Beverly Hills Courier
Beverly Hills Courier
Beverly Hills Courier

City of Beverly Hills | Education

School Board President Calls For Investigation Into Vice President

Walker-Shuman characterized Marcus’s call for an investigation as an overstep of her authority, saying that “she violated board policy by issuing a statement in her official capacity that was not agreed upon by the whole board.”  

BY Samuel Braslow September 9, 2021
School Board President Calls For Investigation Into Vice President
BHUSD School Board Vice President Tristen Walker-Shuman and President Rachelle Marcus Courtesy of BHUSD.org

Beverly Hills Unified School District (BHUSD) School Board President Rachelle Marcus has called for an investigation into allegations that Vice President Tristen Walker-Shuman no longer resides in the district. The accusation was made in an anonymous complaint submitted to the Los Angeles District Attorney’s office and other agencies. Walker-Shuman has denied the claims.

An anonymous 21-page complaint shared with the Courier and other news outlets claims that Walker-Shuman moved from California to Pennsylvania around August 2021.

It provides documents that indicate ownership of two properties in Pennsylvania by Walker-Shuman and her husband, David Shuman. It also contains a legal filing granting permission to Shuman to relocate his biological child from California to Pennsylvania. 

The Los Angeles District Attorney’s office confirmed receipt of the complaint to the Courier and said that the matter “is under review.” The Public Integrity Division of the District Attorney’s office fields complaints for public agencies, including school boards. The office first conducts a preliminary review to determine whether probable cause exists to believe an offense occurred.

In a statement provided to the Courier, Marcus expressed support for “a full investigation by our BHUSD legal counsel.”

“Each individual Board member as an elected official has a fiduciary responsibility to uphold the law. Personally, I believe that Mrs. Walker-Shuman, as an elected official, must fully address her residency status and be truthful and transparent considering the numerous and detailed allegations contained in the complaint,” Marcus said in a statement.

Walker-Shuman pushed back against the claims, saying that she still lived in the city. “The allegations are simply a political hit job by people who are so bitter, so vindictive and so morally bankrupt that they are perfectly ok using my children, my family, and the most difficult moments of my life as fodder for a smear campaign,” she told the Courier through email.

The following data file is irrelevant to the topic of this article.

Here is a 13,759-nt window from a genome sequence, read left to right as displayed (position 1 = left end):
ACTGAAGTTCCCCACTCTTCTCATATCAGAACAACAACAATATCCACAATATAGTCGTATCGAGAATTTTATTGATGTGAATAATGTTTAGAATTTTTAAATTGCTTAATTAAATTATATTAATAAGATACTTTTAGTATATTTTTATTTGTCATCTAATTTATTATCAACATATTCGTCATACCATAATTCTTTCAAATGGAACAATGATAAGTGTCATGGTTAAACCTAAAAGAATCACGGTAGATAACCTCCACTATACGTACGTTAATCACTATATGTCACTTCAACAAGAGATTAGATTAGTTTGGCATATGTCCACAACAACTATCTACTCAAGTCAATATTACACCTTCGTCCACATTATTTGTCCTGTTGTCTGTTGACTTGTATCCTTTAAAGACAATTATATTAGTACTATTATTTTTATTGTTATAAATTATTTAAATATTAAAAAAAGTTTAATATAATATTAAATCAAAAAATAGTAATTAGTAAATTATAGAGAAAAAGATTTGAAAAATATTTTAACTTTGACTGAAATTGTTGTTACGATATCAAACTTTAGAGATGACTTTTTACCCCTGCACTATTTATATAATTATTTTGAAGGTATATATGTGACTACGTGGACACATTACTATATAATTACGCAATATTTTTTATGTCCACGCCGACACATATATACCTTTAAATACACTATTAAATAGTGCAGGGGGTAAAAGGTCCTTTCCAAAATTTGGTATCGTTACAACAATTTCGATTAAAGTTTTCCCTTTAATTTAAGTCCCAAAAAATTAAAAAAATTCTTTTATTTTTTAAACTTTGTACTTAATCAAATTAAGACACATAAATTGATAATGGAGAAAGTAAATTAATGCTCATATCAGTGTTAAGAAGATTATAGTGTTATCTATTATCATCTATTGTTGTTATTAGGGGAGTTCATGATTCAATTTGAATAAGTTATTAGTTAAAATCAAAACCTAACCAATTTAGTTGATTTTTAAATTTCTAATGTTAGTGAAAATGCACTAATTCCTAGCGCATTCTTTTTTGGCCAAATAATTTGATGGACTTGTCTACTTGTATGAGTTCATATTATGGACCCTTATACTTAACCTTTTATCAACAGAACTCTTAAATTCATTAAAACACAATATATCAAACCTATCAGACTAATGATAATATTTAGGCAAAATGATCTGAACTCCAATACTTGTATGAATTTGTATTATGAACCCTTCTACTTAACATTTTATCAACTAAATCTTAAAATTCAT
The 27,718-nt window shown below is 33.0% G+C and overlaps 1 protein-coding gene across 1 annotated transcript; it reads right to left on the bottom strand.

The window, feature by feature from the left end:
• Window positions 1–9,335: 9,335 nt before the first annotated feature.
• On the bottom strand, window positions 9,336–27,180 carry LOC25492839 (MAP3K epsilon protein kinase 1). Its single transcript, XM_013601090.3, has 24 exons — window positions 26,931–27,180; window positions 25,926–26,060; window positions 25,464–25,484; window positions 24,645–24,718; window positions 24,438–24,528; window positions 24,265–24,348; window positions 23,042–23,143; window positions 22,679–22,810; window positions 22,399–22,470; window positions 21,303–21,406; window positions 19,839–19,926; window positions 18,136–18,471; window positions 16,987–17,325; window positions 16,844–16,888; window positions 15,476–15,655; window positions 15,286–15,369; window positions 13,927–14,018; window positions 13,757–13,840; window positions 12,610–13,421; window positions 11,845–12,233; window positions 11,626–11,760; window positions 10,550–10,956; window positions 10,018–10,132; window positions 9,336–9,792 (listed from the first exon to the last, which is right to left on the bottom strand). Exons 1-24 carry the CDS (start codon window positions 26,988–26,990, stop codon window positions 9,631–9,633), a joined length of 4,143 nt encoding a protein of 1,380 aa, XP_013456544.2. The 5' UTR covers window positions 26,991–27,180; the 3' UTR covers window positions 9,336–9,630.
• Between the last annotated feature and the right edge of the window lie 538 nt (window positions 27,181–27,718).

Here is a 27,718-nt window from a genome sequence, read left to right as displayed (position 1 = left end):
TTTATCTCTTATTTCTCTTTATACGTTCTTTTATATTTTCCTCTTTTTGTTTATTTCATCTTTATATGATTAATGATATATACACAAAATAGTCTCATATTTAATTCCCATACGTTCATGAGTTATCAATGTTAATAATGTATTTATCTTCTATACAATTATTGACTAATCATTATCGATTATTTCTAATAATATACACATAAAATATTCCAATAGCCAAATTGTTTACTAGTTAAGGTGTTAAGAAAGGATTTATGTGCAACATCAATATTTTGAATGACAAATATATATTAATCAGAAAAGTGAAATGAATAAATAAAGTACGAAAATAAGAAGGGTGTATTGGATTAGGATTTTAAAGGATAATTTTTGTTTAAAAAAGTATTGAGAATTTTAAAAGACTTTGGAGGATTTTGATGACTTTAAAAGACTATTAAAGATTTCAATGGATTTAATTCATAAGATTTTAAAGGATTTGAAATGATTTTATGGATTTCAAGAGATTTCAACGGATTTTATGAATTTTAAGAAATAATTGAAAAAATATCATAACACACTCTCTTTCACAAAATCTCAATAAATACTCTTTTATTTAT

Walker-Shuman characterized Marcus’s call for an investigation as an overstep of her authority, saying that “she violated board policy by issuing a statement in her official capacity that was not agreed upon by the whole board.”  

“From a procedural standpoint, a single Board member (even a Board President) cannot direct counsel, [and] I am hopeful that a majority of the board decides to give direction to district counsel to clarify the definition of residency in the next meeting. I would welcome an opportunity to demonstrate that I fully meet the defined standard for residency of the state of California, and the city of Beverly Hills,” she said.

According to Walker-Shuman, she has moved back into her childhood home. Walker-Shuman provided the Courier with photos of her current State of California Real ID Driver’s License and an absentee ballot. Both list a Beverly Hills address that she confirmed belongs to her mother and stepfather. Citing her privacy, she declined to answer additional questions about her current living situation and whether her child remains enrolled in the district. 

A now-familiar split appeared to be forming among the board. Board Member Mary Wells agreed with Marcus’s call for an investigation but told the Courier that she supports appointing independent legal counsel.

“I take the complaint against Board Member Tristen Walker-Shuman very seriously and I will request that the Board seek independent legal counsel to advise of the appropriate next steps,” Wells said. She reiterated a point she made at the April 8 School Board meeting, saying, “Changing the rules to suit individual board members’ interests creates an uncertain environment and the Board cannot operate effectively. I will continue to voice my concerns, point out how the operations of the board are being manipulated for self-interest and to fight for what serves our constituents and our stakeholders as opposed to ourselves.”

While Board Member Noah Margo voiced support for “clarification of the law as it pertains to the residency requirements for elected officials,” he also echoed Walker-Shuman’s claims of political axe grinding.

“As far as I am concerned this is another concerted effort to attack an individual community member and has no merit in addressing educational issues within our district,” he told the Courier. “Where Mrs. Walker-Shuman takes her shoes off some of the time is certainly not one of those issues.”

Board Member Dr. Amanda Stern did not respond to a request for comment.

The complaint points to Government Code 1770, which holds that “[a]n office becomes vacant” once a public officer ceases “to be an inhabitant of the state.”

Marcus could not identify the recourse available to the Board if the allegations against Walker-Shuman bore out. The BHUSD School Board bylaws incorporate provisions from the California Government Code and Penal Code that apply to the removal of public officers.

According to the Government Code, the District Attorney can pursue removal of a board member “for willful or corrupt misconduct in office.” Additionally, the California Penal Code includes a section on “removal from office for violation or neglect of official duty by public officers” at the discretion of the court. 

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